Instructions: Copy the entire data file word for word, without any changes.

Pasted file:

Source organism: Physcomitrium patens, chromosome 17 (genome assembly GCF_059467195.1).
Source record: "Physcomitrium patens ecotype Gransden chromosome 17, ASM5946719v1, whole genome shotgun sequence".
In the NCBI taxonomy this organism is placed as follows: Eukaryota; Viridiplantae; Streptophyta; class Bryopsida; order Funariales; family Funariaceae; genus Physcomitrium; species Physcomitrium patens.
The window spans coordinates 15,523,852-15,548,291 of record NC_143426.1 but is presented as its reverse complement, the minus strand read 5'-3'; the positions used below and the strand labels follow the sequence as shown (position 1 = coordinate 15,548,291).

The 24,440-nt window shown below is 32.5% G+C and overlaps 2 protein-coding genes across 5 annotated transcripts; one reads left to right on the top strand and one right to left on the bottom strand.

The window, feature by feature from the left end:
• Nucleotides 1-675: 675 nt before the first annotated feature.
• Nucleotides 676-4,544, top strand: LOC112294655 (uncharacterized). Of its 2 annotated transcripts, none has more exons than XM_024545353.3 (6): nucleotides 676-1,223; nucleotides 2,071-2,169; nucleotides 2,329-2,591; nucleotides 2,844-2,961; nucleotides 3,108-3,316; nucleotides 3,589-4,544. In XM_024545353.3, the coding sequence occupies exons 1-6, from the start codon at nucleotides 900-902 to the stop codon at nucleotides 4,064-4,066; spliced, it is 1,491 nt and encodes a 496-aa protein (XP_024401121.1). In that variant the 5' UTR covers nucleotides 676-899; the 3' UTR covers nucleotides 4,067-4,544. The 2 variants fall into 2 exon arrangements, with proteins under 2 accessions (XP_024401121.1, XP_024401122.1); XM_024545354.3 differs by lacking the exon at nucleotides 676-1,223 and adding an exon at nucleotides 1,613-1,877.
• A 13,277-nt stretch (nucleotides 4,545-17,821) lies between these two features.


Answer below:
Source organism: Physcomitrium patens, chromosome 17 (genome assembly GCF_059467195.1).
Source record: "Physcomitrium patens ecotype Gransden chromosome 17, ASM5946719v1, whole genome shotgun sequence".
In the NCBI taxonomy this organism is placed as follows: Eukaryota; Viridiplantae; Streptophyta; class Bryopsida; order Funariales; family Funariaceae; genus Physcomitrium; species Physcomitrium patens.
The window spans coordinates 15,523,852-15,548,291 of record NC_143426.1 but is presented as its reverse complement, the minus strand read 5'-3'; the positions used below and the strand labels follow the sequence as shown (position 1 = coordinate 15,548,291).

The 24,440-nt window shown below is 32.5% G+C and overlaps 2 protein-coding genes across 5 annotated transcripts; one reads left to right on the top strand and one right to left on the bottom strand.

The window, feature by feature from the left end:
• Nucleotides 1-675: 675 nt before the first annotated feature.
• Nucleotides 676-4,544, top strand: LOC112294655 (uncharacterized). Of its 2 annotated transcripts, none has more exons than XM_024545353.3 (6): nucleotides 676-1,223; nucleotides 2,071-2,169; nucleotides 2,329-2,591; nucleotides 2,844-2,961; nucleotides 3,108-3,316; nucleotides 3,589-4,544. In XM_024545353.3, the coding sequence occupies exons 1-6, from the start codon at nucleotides 900-902 to the stop codon at nucleotides 4,064-4,066; spliced, it is 1,491 nt and encodes a 496-aa protein (XP_024401121.1). In that variant the 5' UTR covers nucleotides 676-899; the 3' UTR covers nucleotides 4,067-4,544. The 2 variants fall into 2 exon arrangements, with proteins under 2 accessions (XP_024401121.1, XP_024401122.1); XM_024545354.3 differs by lacking the exon at nucleotides 676-1,223 and adding an exon at nucleotides 1,613-1,877.
• A 13,277-nt stretch (nucleotides 4,545-17,821) lies between these two features.